We have known for years that cinnamon can protect us from developing neuroinflammation, and more recently cinnamon extract was shown to significantly reduce already diseased nerve cells in vitro (the lab). Cinnamaldehyde was the most potent of the active cinnamon compounds.
Furthermore, two compounds found in cinnamon appear to inhibit the buildup of the tau protein in the brain, which is one of the hallmarks of Alzheimer's disease.  
In a study in mice with Parkinson's disease cinnamon was found to protect neurons, normalize neurotransmitter levels and improve motor function.
Extensive research from 2000 to 2011 indicates that supplementation with spices such as turmeric, red pepper, black pepper, licorice, clove, ginger, garlic, coriander, and cinnamon are proven to target inflammatory pathways, and shown to prevent neurodegenerative diseases. But when it comes to studies on cinnamon in people with Alzheimer’s and Parkinson’s disease, I am a bit baffled as to why scientific publications continue to tell us we need well-designed studies on cinnamon and other spices in neurodegenerative diseases to be done in humans.
For example, a 2013 review of 734 articles in the scientific literature on cinnamon extract reported “minimal toxic and adverse effects” along with the following benefits:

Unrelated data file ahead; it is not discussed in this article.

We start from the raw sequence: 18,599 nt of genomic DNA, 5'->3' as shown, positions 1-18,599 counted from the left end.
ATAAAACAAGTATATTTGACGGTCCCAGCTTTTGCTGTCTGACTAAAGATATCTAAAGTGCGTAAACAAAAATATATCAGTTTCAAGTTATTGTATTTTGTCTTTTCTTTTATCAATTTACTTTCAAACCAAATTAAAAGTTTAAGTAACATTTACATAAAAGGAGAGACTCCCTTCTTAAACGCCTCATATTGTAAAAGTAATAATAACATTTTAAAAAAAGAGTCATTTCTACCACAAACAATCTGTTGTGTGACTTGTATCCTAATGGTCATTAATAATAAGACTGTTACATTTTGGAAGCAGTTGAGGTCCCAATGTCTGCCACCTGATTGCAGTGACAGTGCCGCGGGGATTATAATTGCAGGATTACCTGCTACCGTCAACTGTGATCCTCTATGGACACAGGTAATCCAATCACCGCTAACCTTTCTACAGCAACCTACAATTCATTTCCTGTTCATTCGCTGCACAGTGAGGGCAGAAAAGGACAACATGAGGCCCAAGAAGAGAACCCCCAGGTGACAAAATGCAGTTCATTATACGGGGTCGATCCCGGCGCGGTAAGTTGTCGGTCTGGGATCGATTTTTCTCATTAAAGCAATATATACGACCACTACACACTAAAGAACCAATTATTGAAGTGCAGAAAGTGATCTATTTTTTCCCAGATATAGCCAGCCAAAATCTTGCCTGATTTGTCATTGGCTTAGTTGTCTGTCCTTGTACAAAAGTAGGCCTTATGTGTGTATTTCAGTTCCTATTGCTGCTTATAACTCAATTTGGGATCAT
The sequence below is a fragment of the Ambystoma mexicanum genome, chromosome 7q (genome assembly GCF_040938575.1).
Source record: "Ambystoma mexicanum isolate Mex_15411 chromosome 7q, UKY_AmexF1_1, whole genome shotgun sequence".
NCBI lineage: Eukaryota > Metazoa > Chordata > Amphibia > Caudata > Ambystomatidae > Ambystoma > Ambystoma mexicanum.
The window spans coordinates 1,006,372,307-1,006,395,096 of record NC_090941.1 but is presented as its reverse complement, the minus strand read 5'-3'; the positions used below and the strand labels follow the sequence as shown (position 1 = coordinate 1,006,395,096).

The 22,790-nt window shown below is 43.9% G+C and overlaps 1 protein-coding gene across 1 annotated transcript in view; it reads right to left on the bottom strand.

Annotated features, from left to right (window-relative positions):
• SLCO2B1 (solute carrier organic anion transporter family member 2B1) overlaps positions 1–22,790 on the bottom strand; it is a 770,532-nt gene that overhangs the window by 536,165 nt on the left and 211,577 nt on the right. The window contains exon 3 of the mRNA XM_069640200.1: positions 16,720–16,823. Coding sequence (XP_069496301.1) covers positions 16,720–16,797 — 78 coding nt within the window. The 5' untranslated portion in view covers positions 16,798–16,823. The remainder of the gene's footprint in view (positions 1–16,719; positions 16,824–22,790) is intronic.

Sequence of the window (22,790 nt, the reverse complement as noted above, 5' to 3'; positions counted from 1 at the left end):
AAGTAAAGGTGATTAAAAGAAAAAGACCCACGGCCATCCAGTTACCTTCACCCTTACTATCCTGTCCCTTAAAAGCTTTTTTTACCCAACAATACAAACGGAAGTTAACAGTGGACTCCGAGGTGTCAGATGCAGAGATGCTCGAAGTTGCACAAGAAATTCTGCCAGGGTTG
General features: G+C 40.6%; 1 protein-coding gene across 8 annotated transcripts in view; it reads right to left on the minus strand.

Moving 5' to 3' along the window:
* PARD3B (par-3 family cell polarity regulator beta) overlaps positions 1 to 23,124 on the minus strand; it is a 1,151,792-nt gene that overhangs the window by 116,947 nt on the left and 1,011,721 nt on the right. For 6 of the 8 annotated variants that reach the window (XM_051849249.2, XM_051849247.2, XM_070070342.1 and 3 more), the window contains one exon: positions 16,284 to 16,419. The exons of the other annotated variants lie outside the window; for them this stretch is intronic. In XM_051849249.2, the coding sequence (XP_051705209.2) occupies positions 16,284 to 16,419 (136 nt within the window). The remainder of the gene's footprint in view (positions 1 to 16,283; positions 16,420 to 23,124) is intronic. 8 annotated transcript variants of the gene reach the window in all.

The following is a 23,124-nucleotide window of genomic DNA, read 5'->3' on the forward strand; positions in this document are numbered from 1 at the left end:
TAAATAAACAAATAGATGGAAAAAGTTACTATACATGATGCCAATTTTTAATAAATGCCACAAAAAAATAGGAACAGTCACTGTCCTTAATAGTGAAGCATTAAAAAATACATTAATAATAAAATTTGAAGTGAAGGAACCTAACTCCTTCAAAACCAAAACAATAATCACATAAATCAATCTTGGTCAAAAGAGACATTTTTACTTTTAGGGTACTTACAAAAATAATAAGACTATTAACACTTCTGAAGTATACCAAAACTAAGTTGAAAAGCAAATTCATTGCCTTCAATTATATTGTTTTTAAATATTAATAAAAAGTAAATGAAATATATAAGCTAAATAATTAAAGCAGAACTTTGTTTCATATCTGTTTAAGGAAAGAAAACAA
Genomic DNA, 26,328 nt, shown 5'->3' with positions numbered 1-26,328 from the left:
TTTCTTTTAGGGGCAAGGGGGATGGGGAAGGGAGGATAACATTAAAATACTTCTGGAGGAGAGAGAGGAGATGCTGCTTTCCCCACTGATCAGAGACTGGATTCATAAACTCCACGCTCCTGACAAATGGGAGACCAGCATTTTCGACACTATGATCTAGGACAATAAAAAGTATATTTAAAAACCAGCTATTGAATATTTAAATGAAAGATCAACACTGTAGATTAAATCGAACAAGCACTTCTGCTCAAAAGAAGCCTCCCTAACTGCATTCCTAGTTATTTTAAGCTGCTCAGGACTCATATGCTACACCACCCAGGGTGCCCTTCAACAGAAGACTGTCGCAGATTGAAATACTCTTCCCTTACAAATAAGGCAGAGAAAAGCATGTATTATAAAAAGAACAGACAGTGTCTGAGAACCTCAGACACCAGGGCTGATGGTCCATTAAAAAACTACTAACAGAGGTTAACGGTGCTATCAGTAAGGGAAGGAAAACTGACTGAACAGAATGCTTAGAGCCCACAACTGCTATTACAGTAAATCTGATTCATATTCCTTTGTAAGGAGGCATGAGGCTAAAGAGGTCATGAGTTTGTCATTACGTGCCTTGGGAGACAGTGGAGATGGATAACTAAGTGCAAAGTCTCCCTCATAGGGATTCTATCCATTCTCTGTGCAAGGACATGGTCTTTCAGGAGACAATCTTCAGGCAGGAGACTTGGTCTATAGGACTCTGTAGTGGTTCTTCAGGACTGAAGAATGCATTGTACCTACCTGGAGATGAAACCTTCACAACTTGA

anti-microbial and anti-parasitic activity
lowering of blood glucose, blood pressure and serum cholesterol
anti-oxidant and free-radical scavenging properties
inhibition of tau aggregation (hallmarks of Alzheimer's disease)
inhibitory effects on osteoclastogenesis (osteoporosis)
anti-secretagogue and anti-gastric ulcer effects
anti-nociceptive (pain) and anti-inflammatory activity
wound healing properties, and
liver protective effects
They (annoyingly) conclude, “However, since data on humans are sparse, randomized controlled trials in humans will be necessary to determine whether these effects have public health implications.”
Meanwhile, my Harvard colleagues poo-poo cinnamon. They have posted an editorial with a picture of cinnamon rolls (inflammatory food, very poor example of cinnamon supplementation) entitled, “Can cinnamon be used to treat Parkinson’s disease? Probably not.” They state, “…scientists and doctors have already been trying it [studying cinnamon supplementation in humans with Alzheimer’s and Parkinson’s] for decades – unfortunately, largely to no avail.” Is that really true? I cannot find any evidence of that claim.
Authors even as recent as 2017 conclude, “Spices…may provide more than just flavors, but as agents that may prevent or even halt neurodegenerative processes associated with aging.”
Cinnamon fights cancer
Many studies are proving the anti-cancer effects of cinnamon   including in leukemia  and colon cancer--just not yet in humans.
With all the proven health effects of medicinal spices (one of the foremost being cinnamon), we don’t need to wait around for human studies. You never know who is behind the study and what their motives are.
To healing from medicinal spices and feeling good,
Michael Cutler, M.D.